"Our biggest problem now is sometimes we don't realize that every game's a big game," Charlotte coach Larry Brown said. "We get up for certain games and not others. When you look at these teams that are winning a lot of games, they don't take nights off because their opponent is always bringing their 'A' game.
"The good teams in this league have to play well every night because everybody's pointing to them. The teams that struggle don't realize that you have to play at a high level every night in order to be successful. And we haven't realized that yet."
Brown is especially frustrated over the fact that the Bobcats have lost 11 games to teams with losing records, including two against the 5-51 New Jersey Nets. And if they miss the playoffs by only a couple of games, they're really going to be kicking themselves.
"I'm not worrying about that. Those games are over," Brown said. "I mean, who would have suspected us to beat Cleveland three straight? And last year, we beat the Lakers twice and still had a lot of bad losses. We have 27 games where we'll decide whether we deserve to be in the playoffs or not. So if we don't make it, it will be on us."
The Bobcats are 3-6 this month, after going 12-4 in January to put themselves in contention for their first playoff berth in the franchise's six-year history. They slipped into a tie with Milwaukee in the race for the final seed at 27-28, following the Bucks' 83-67 victory at New York.
The Clippers, coming off a 99-89 victory against Sacramento on Saturday, improved to 2-5 under interim coach Kim Hughes. Baron Davis was back in uniform, getting 10 points and 10 assists after missing two games because of a sore lower back.
Drew Gooden and Travis Outlaw both made their debuts for the Clippers after joining them in separate trades with Washington and Houston before the deadline last Thursday. Gooden, the first player off the bench, had 10 points and nine rebounds.
"It's just a different team, but the same game," said Gooden, playing for his eighth team in eight NBA seasons. "I'm kind of just using my tools that I have gotten over the years from other coaches and applying them here."
During one 44-second stretch of the second quarter, Los Angeles had five players on the floor who weren't with the team last season -- Gooden, Outlaw, Butler, Craig Smith and point guard Steve Blake, who was acquired from Portland last Tuesday.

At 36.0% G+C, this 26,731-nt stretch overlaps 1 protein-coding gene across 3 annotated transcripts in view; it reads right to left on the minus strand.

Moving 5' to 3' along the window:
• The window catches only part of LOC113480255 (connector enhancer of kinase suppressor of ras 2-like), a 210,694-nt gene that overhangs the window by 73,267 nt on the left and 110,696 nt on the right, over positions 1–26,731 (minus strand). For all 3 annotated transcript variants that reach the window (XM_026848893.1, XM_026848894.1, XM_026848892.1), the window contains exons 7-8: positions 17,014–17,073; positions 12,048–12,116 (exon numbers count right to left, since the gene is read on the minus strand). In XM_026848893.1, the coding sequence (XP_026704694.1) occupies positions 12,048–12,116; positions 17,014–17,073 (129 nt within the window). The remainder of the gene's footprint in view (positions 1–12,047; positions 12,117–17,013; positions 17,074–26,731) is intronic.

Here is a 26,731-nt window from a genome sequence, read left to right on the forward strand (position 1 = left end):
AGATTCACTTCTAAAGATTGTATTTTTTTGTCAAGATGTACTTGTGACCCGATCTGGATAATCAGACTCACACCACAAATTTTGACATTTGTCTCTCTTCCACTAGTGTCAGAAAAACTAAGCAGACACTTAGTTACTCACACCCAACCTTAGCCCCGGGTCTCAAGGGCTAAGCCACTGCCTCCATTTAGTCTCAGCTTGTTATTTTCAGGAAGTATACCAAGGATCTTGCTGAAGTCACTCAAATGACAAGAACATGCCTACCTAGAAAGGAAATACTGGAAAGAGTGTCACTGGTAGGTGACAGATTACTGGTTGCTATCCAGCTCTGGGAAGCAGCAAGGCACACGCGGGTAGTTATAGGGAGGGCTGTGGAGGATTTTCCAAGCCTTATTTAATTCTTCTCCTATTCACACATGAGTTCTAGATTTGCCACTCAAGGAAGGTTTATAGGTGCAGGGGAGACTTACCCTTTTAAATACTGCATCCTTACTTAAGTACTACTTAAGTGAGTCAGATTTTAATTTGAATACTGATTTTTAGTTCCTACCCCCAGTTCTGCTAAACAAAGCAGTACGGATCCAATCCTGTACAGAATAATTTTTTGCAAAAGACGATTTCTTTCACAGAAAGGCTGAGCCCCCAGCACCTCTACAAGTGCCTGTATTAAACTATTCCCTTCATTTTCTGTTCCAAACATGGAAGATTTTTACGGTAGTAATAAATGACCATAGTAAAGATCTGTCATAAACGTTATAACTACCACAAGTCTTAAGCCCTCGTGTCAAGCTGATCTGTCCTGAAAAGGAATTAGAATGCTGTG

"I'm glad we got another win," Kaman said. "Drew Gooden and Steve Blake came in and played well for us and gave a good contribution. I thought Travis played pretty well after being out for so long. It's nice to have options on the court."
Gerald Wallace had 32 points and 12 rebounds for the Bobcats, and Boris Diaw had 20 points. But Stephen Jackson missed his first eight shots and was 1 for 16 overall with seven points in 39 minutes before fouling out with 2:08 remaining and the score tied at 87.
Jackson, the team's leading scorer in 10 of the previous 12 games, had scored 30 or more points in eight of the previous 25 contests -- including a franchise-record 43 on Jan. 12 against Houston. It was the first time the league's 11th-leading scorer failed to reach double digits in 46 games since the Bobcats acquired him in a four-player trade with Golden State on Nov. 16.
Brown had to improvise considerably without the services of 7-footers DeSagana Diop (sprained right knee) and Tyson Chandler (sore left ankle). Nazr Mohammed, plagued recently by back spasms, missed his first game after playing 12 scoreless minutes with five rebounds Saturday in a 93-88 loss at Milwaukee.
Center Theo Ratliff made his first start in three games since joining the Bobcats last Thursday in a trade with San Antonio, and his fourth start in 24 games this season overall, scoring 10 points in 31 minutes.
- Hughes, trying to incorporate a more up-tempo style with the Clippers, didn't get any fastbreak points by his offense the entire game.
- Hughes got his first chance to match wits with Brown, his former coach with the Denver Nuggets. "One of my best memories of Kim is that he used to struggle from the free-throw line and tell me it was because he saw people in the stands moving," Brown said, referring to Hughes' dismal .333 free-throw percentage in five NBA seasons (62 for 186). "But he was a really, really underrated defender and he had a good feel for the game."
- Mohammed's injury left Diaw as the only Bobcats player to appear in all 55 games.